Long distance between gas stations/convenience stores/stops - what to do?

I have a 140km loop nearby and from km 45 to km 100 there are no gas stations or any place where I can stop to get some snacks and all I see is cow farms. 55 kms without a stop in hot weather has become quite challenging as I easily get dehydrated due to the combination of heat and short steep climbs (upwards of 10%) along the way.

When I get to the stop at km 45, I make sure that I fill my bottles and eat some snacks but what else can I do to make sure that I can easily make it to the other side?

Buy a small to medium disposable water bottle and throw it in a jersey pocket at your stop. When you empty one of your bottles pour that into your bottle and crush up the disposable one and put it back into your pocket

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I have a 2L USWE hydration pack to supplement the standard 2 bottles for liquid. And Speedsleev Diegohandle bar bag to help store more snacks for longer back county rides. Many many options.

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I run liter bottles for that type of ride

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If you ride somewhere hot quite often, you could see if you can fit a third bottle cage somewhere - under your downtube, or behind the saddle like on tri bikes. Or put a toptube or frame bag on your bike, and pack another bottle.

Tbh, I often ride 60km without drinking anything, especially if its raining. But it depends on the climate and how hard you go.

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Buy larger bottles. I carry 2 x 950ml bottles. It’s more than enough to go 3 hours on a very hot day.

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I discovered these handy water pouches at my local Sprouts. They are about 2x the size a Capri Sun juice pouch, I freeze them then carry in my jersey pocket (takes no time for them to melt in the AZ sun, plus they help keep me cool), they fold up v small when done.

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For the same reason, I just set this up today - but I learned the hard way that bottles on the back eject much easier than bottle in the frame. I’ll need to secure with a further elastic band - but it should work handily I do that.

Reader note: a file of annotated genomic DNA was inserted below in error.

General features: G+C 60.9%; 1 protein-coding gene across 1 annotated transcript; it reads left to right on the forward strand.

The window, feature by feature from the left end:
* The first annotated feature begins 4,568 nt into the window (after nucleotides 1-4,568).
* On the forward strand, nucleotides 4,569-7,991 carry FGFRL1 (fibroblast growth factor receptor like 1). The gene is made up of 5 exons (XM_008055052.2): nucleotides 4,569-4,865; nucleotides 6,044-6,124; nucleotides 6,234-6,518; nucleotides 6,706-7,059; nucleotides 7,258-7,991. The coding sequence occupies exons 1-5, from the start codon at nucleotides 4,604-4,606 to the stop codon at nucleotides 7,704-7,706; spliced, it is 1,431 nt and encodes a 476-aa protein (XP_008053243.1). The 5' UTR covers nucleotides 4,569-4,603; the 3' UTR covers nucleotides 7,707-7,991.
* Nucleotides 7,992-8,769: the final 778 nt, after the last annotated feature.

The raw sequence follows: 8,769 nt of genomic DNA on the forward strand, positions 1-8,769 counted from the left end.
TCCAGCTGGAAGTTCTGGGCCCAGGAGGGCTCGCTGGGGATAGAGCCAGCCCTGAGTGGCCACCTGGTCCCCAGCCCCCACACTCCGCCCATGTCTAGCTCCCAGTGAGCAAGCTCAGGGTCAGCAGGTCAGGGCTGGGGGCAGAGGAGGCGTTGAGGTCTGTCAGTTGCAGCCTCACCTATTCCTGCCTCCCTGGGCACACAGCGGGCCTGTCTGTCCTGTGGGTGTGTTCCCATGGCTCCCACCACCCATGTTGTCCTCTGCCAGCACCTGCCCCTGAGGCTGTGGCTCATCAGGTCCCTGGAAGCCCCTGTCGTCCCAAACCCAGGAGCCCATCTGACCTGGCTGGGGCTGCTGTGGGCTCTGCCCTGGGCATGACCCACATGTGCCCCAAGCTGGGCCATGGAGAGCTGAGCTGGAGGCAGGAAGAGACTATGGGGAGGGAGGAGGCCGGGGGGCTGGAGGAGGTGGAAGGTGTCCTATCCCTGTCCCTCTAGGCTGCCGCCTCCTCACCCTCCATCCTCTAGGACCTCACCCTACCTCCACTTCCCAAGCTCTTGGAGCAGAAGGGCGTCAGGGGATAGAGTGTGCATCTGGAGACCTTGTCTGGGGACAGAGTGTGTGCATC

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That’s why I bought Gorilla XT cages:

https://xlab-usa.com/gorilla-xt.html

a 2L hydration backpack. I run liquid calories, I can get 5 hours out of 2-750ml bottles of drink mix and my 2L bladder filled with plain water.

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Your stomach is a great container for water. Drink a liter before you leave the gas station, and two 750ml water bottles on your bike should do the trick. Yes - you may feel a little bloated for 5-10 mins, but it solves the problem.

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I’ve been riding with a 3l camelback and it’s been great. Odds are you won’t see anyone so it doesn’t matter :wink:
Bonus you can carry more food and tools/repair stuff

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I was very tempted to make a Bear Grylls joke for a second…

I really like the double bottle cages behind the saddle. Nutrition-wise gels are by far your most compact option, and you can either go with liquid carbs or empty a few gels into your water bottles to save space by keeping your hydration and nutrition together. (Though I imagine you’d probably want a bit of solid food in there too for that kind of distance!)

And this one is a no-brainer, but make sure you’re properly fueled & hydrated leading up to the ride and the rest becomes a lot easier. I usually take an emergency red bull or something, because I ride alone and there’s nobody to pick me up if I die on the side of the road :rofl:

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One obvious suggestion that I would like to second is a small backpack with a Camelbak bladder. You’ll be able to fit plenty of nutrition, sunscreen, a gilet and the like in it. Deuter makes small, great cycling backpacks. And Camelbak makes a minimalistic solution that essentially is only a harness for your bladder.